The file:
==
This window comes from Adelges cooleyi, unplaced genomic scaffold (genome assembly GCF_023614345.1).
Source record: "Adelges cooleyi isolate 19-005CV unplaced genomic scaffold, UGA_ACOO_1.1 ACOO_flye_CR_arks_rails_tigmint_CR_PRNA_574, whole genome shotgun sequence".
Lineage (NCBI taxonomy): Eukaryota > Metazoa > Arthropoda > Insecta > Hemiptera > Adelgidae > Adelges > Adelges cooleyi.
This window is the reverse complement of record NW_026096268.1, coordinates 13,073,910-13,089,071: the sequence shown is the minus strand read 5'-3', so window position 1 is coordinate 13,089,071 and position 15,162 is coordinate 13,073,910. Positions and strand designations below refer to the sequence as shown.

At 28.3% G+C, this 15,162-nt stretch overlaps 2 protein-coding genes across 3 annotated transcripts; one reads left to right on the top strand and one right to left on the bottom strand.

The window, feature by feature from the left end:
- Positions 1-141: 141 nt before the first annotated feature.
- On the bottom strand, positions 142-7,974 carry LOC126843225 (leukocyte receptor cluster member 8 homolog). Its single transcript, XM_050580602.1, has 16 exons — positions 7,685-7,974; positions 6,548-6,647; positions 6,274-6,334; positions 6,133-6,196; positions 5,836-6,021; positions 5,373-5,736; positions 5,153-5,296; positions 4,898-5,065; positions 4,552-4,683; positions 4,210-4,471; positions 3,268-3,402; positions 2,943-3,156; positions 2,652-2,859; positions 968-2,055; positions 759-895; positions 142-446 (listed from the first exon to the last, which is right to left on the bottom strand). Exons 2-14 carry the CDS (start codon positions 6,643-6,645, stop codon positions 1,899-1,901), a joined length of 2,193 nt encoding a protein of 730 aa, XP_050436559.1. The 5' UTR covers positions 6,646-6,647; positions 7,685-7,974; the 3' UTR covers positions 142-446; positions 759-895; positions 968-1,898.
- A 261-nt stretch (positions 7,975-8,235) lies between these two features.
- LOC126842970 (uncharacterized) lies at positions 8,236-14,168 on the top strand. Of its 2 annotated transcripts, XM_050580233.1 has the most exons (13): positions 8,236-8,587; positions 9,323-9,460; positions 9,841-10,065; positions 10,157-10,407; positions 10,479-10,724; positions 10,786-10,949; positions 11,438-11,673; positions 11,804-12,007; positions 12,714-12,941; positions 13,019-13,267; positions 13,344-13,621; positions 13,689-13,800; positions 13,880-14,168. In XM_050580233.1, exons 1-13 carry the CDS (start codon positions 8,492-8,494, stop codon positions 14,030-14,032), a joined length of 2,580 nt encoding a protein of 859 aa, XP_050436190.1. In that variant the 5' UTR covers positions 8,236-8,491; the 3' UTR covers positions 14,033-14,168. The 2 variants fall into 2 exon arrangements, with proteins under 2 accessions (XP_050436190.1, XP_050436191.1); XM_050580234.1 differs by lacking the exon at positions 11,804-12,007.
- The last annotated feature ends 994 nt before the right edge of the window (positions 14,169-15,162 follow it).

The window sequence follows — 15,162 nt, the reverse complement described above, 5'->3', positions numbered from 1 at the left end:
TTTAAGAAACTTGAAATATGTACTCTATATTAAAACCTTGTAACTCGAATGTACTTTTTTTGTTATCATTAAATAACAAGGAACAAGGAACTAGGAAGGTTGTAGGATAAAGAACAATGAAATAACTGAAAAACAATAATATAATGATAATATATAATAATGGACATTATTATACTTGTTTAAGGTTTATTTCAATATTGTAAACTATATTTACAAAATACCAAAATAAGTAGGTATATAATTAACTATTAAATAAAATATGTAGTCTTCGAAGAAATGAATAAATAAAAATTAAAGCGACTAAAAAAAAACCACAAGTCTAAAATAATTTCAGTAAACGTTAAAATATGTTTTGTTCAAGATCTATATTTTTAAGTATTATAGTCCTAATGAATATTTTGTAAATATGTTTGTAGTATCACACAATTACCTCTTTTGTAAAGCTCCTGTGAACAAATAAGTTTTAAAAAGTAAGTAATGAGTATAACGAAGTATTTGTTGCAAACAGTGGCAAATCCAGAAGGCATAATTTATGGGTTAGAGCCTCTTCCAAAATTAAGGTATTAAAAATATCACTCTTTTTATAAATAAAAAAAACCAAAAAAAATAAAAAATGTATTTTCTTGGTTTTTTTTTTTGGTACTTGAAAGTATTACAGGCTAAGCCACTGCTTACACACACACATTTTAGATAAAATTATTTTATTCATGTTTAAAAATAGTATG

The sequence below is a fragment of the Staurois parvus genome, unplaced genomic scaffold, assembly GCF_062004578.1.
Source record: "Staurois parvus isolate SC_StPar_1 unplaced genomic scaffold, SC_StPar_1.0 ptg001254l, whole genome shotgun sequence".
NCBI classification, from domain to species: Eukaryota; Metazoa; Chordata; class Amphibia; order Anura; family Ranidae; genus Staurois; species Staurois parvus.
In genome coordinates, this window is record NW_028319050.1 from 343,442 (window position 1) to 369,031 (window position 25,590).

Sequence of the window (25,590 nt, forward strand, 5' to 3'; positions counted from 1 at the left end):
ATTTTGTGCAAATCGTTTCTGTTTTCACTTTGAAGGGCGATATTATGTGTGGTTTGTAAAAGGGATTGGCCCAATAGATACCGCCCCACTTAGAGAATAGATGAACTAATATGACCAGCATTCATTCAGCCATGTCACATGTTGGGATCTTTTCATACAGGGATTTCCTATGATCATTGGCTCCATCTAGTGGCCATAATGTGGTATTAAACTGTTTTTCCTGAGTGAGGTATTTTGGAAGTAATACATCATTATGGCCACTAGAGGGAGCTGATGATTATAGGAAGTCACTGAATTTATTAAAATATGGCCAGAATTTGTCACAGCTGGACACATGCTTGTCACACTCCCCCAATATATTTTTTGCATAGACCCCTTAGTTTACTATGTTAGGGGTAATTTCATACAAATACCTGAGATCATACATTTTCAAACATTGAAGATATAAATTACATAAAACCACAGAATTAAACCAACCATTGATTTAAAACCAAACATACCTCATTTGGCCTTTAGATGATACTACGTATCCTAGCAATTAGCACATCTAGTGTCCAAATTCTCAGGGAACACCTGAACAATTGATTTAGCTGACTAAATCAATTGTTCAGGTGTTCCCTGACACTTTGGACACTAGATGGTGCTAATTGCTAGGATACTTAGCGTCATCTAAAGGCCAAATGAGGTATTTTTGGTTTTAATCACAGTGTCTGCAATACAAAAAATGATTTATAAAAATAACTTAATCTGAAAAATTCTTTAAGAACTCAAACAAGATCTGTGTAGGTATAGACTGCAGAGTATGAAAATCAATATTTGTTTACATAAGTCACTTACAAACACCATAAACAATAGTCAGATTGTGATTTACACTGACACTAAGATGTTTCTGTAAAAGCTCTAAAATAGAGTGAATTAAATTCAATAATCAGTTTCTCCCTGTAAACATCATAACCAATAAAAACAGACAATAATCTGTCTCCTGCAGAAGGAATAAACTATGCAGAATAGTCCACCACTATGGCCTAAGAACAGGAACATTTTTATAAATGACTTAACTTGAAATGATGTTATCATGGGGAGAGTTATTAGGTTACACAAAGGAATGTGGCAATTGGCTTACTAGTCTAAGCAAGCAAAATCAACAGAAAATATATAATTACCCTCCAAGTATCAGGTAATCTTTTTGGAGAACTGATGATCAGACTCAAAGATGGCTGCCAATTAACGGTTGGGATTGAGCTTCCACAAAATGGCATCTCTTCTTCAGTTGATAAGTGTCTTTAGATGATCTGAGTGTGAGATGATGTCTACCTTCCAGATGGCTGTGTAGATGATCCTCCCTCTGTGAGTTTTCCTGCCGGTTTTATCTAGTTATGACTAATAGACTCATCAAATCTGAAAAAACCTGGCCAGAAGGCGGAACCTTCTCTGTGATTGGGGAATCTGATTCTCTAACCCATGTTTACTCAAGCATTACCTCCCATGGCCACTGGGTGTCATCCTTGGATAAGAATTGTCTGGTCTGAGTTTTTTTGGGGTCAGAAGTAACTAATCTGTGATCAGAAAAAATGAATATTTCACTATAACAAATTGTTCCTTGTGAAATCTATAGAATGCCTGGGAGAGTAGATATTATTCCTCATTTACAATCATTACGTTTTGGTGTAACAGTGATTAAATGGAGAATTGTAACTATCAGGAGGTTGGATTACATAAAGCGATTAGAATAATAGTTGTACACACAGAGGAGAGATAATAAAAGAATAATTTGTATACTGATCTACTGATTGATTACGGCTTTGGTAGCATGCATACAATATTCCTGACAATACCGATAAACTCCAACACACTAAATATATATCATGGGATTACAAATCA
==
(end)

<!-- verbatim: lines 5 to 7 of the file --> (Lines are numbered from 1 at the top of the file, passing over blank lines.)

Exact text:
At 28.3% G+C, this 15,162-nt stretch overlaps 2 protein-coding genes across 3 annotated transcripts; one reads left to right on the top strand and one right to left on the bottom strand.

The window, feature by feature from the left end:
- Positions 1-141: 141 nt before the first annotated feature.